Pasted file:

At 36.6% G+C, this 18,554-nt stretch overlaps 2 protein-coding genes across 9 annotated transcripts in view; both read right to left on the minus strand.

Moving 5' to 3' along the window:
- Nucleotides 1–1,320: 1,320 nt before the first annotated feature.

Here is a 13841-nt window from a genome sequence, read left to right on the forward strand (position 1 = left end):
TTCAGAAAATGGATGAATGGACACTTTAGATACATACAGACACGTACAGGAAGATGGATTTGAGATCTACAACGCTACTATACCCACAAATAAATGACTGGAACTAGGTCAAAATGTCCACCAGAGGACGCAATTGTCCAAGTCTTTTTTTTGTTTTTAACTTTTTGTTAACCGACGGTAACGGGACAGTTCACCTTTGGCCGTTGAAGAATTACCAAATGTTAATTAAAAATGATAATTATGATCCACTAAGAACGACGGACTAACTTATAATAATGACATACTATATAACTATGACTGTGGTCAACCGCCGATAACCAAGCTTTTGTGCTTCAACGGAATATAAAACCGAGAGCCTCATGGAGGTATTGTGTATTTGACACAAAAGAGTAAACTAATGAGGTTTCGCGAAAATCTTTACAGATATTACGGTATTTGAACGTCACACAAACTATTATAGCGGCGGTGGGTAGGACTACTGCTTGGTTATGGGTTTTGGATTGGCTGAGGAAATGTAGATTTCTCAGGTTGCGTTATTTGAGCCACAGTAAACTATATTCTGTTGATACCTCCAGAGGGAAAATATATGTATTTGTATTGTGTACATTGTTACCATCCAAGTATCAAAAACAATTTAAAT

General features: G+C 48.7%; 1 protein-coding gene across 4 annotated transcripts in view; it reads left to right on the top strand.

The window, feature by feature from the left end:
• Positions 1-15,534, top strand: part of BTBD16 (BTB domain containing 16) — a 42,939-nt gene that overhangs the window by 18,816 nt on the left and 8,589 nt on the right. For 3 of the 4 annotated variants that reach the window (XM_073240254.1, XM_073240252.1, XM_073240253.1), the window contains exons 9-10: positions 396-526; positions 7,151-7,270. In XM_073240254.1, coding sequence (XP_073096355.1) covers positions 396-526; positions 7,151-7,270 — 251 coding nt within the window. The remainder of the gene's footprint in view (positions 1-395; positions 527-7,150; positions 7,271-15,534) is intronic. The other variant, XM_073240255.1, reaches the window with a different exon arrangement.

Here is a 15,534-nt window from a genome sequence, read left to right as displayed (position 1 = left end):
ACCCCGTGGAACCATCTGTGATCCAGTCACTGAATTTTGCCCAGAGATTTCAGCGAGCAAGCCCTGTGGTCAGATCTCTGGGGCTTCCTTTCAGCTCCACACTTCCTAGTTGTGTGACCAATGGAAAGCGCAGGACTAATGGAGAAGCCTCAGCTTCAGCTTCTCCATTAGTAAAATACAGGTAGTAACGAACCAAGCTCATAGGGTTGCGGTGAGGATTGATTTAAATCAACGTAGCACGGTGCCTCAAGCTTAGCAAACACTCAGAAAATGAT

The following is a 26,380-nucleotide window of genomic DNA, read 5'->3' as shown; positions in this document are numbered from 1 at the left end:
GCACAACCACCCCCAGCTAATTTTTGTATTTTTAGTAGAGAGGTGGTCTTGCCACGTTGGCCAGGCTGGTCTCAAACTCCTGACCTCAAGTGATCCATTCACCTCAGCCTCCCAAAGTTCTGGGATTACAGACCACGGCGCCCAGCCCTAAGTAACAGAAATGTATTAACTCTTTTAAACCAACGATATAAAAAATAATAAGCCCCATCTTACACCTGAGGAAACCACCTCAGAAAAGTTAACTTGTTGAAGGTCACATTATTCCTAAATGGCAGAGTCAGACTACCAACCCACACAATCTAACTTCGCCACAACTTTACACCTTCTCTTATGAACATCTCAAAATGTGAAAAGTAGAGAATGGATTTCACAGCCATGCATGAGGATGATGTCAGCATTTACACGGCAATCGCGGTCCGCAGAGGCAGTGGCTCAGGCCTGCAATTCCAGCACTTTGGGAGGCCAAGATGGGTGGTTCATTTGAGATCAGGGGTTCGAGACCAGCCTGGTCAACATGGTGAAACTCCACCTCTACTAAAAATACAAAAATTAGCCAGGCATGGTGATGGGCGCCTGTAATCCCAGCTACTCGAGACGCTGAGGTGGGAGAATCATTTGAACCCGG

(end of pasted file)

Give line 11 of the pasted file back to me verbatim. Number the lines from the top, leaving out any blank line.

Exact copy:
The following is a 26,380-nucleotide window of genomic DNA, read 5'->3' as shown; positions in this document are numbered from 1 at the left end: